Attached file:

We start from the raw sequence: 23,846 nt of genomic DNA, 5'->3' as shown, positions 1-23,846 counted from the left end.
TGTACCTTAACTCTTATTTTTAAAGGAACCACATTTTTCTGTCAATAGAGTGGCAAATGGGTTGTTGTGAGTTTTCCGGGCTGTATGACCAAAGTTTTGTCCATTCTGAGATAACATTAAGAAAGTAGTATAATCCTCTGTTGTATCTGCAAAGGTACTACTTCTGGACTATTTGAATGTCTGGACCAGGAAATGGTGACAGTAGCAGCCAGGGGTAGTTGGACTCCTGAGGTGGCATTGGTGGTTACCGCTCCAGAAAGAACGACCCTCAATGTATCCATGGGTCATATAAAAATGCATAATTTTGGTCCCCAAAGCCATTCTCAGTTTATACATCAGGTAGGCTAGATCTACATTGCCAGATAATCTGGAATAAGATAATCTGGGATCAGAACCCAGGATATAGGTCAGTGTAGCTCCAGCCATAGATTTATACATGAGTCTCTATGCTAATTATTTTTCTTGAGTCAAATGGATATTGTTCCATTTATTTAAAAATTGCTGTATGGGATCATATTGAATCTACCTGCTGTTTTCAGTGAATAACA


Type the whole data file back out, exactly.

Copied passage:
We start from the raw sequence: 23,846 nt of genomic DNA, 5'->3' as shown, positions 1-23,846 counted from the left end.
TGTACCTTAACTCTTATTTTTAAAGGAACCACATTTTTCTGTCAATAGAGTGGCAAATGGGTTGTTGTGAGTTTTCCGGGCTGTATGACCAAAGTTTTGTCCATTCTGAGATAACATTAAGAAAGTAGTATAATCCTCTGTTGTATCTGCAAAGGTACTACTTCTGGACTATTTGAATGTCTGGACCAGGAAATGGTGACAGTAGCAGCCAGGGGTAGTTGGACTCCTGAGGTGGCATTGGTGGTTACCGCTCCAGAAAGAACGACCCTCAATGTATCCATGGGTCATATAAAAATGCATAATTTTGGTCCCCAAAGCCATTCTCAGTTTATACATCAGGTAGGCTAGATCTACATTGCCAGATAATCTGGAATAAGATAATCTGGGATCAGAACCCAGGATATAGGTCAGTGTAGCTCCAGCCATAGATTTATACATGAGTCTCTATGCTAATTATTTTTCTTGAGTCAAATGGATATTGTTCCATTTATTTAAAAATTGCTGTATGGGATCATATTGAATCTACCTGCTGTTTTCAGTGAATAACA